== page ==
A day off work all to myself and not a cloud in the sky.
Only one thing for it then – a bit of ‘old stoning’!
Not much money and not much petrol so something close to home required.
Looking at my Cardiff and Area O/S map I spot a couple of sites I haven’t had chance to visit yet. That’s that sorted then.
The first of these are the two Cairns called as ‘The Bryn’ (The Hill)
After eventually navigating my way through the maze of roads in Penyrheol (just outside Caerphilly) I park up on Heol Chwarrel Clark.
** Due to road changes you will need to enter Penyrheol from the east off the roundabout on the A468 and NOT the way I first tried, from the west off the B4263**
Despite there being a heavy overnight frost I only needed a light jacket as the sun was shining and most importantly there wasn’t a breath of wind so it felt a lot warmer than it actually was.
It took 10 minutes to walk up the steep road which leads to the farm only to discover that I could have driven all the way up and parked at the entrance to the Eglwysilan Common; just over the cattle grid. Still, it was a nice walk and the exercise won’t do me any harm!
The Cairns are easy enough to find, all you have to do is follow the track used by the forestry people until you come to a padlocked metal field gate which gives access to the forestry plantation. Although my map shows a forest, it has now all been cut down and replanted with saplings – approx 6 inches high. This means spotting the larger of the two Cairns is an easy task. A further 15 min walk from the farm.
Now, my friends, comes the bad news:
I carefully walked over to the Cairn, not to step on the saplings, and climbed to the top. I then looked down in horror.
The centre of the Cairn had been dug into so much it resembled a crater.
But much, much worse was the fact that this ‘crater’ was being used as a bin. (Presumably by the people who cut the trees down as I can’t see how this much rubbish could have been generated by anyone else up here?)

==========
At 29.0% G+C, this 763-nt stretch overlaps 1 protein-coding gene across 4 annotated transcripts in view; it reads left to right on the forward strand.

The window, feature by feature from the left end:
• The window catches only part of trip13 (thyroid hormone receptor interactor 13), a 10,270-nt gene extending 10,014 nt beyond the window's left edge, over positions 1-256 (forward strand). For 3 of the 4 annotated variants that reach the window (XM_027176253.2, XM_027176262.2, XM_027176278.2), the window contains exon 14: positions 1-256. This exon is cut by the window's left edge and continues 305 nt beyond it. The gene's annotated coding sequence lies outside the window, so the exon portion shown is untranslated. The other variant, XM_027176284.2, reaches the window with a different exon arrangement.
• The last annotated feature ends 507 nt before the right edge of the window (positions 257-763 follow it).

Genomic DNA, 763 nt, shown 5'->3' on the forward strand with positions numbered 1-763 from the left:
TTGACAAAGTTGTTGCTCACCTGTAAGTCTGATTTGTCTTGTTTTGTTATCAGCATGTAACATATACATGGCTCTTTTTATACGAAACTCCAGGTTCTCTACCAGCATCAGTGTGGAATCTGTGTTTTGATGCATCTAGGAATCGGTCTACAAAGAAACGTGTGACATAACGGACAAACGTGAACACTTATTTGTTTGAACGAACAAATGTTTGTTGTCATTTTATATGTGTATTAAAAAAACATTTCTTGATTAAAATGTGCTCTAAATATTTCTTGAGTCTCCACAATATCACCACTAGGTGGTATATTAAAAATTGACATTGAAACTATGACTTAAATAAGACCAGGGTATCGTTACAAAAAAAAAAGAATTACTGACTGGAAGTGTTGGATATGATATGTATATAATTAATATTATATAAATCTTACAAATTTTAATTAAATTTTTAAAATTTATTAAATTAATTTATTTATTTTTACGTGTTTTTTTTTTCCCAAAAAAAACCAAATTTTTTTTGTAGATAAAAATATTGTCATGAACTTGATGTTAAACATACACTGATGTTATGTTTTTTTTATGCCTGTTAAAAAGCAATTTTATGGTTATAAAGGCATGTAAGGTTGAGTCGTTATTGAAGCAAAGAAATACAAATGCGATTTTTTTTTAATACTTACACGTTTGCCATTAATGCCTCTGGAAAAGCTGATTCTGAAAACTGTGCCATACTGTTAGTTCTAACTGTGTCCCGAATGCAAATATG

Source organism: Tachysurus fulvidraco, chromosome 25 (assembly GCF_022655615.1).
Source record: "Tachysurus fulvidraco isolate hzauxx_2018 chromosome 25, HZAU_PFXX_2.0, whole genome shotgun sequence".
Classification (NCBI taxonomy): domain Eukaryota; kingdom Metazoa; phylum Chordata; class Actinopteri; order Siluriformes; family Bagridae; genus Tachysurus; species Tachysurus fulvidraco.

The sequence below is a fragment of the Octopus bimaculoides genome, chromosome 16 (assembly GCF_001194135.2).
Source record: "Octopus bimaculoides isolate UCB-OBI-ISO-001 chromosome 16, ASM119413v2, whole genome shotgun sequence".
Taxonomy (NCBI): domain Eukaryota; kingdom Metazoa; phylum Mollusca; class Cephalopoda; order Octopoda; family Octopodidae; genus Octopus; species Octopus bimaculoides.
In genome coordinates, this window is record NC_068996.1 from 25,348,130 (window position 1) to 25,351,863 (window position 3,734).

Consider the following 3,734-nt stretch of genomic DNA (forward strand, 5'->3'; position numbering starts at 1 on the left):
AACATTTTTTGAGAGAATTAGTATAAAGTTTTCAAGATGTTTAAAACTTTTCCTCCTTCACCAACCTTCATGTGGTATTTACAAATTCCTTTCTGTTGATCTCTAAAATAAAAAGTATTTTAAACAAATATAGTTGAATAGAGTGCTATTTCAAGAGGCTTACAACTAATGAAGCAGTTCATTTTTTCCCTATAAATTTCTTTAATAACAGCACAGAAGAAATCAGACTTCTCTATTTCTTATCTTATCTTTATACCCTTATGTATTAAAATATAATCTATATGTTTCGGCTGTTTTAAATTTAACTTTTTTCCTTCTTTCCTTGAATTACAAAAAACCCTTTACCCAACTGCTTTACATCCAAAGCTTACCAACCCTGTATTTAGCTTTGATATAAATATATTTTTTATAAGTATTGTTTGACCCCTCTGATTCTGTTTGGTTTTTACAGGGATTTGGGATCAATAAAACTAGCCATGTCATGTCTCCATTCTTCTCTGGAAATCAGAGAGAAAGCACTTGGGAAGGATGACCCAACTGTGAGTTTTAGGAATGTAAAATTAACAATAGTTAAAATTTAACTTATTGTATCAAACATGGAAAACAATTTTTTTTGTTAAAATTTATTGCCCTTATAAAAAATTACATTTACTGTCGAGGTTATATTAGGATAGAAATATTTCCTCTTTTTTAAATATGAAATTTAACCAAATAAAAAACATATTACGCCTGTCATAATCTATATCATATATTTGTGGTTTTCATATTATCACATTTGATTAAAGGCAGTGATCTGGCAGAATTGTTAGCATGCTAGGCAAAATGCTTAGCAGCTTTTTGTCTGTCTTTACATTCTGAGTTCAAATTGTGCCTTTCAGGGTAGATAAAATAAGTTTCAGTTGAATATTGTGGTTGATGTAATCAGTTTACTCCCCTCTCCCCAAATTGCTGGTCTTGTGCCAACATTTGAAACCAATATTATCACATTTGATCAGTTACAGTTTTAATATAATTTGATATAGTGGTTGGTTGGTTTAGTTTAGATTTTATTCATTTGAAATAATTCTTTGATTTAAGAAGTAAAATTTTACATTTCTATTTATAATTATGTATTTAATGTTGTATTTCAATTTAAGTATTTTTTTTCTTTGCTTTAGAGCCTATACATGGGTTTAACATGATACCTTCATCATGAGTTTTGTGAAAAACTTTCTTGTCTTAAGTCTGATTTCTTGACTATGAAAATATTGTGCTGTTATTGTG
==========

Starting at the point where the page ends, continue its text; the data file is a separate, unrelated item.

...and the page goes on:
It was a complete and utter mess. Bags and bags full of beer and cider cans, food wrappers and the like. It would have taken a mini skip to have cleared this lot. It has clearly been used as a bin for quite some time.
I could talk about people’s ignorance and contempt for ancient sites (particularly someone’s final resting place) but I would be wasting my breath. It is not often I feel anger – but I felt angry now. My anger was only matched by my shock and horror.
The Cist slab which Coflein talks about was clearly not going to be seen by me today.
I sat on a tree trunk and surveyed the situation.
Here I was sat on a desecrated Cairn in the middle of a forestry plantation that had been taken to the saw. All around was the spoil of the ‘harvest’. The Cairn itself seemed to be wearing a crown of dead tree stumps – it seemed apt somehow. The who area felt ‘dead’ although no doubt once the new trees start to grow it will feel different? This was not a place to dwell for too long – far too sad.
The smaller Cairn showing on the map I couldn’t even find. It must have been buried under the debris of the tree felling.
The only positives I can take from my visit is that the Cairn has not been replanted with saplings and I did pick up a cross section of tree trunk which I took home for Dafydd to take to school to show his teacher and the children about how to date a tree from the number of rings. I guess most of the children won’t ever get out to these type of locations to see for themselves? Dafydd of course knows better!
‘Two cairns on ground falling gently to the west. The larger cairn is 24.4m in diameter and 2.5m high – centre deeply hollowed exposing a cist slab. 23m north is the smaller cairn, 4.5m in diameter and 0.3 to 0.9m high’.
An E-Mail to CADW is in order to inform them of the state of the Cairn.
Perhaps they can have a word with the forestry people?
Certainly worth a visit but be prepared for the rubbish – unless of course it has been cleared up by then?
Posted by CARL
30th November 2012ce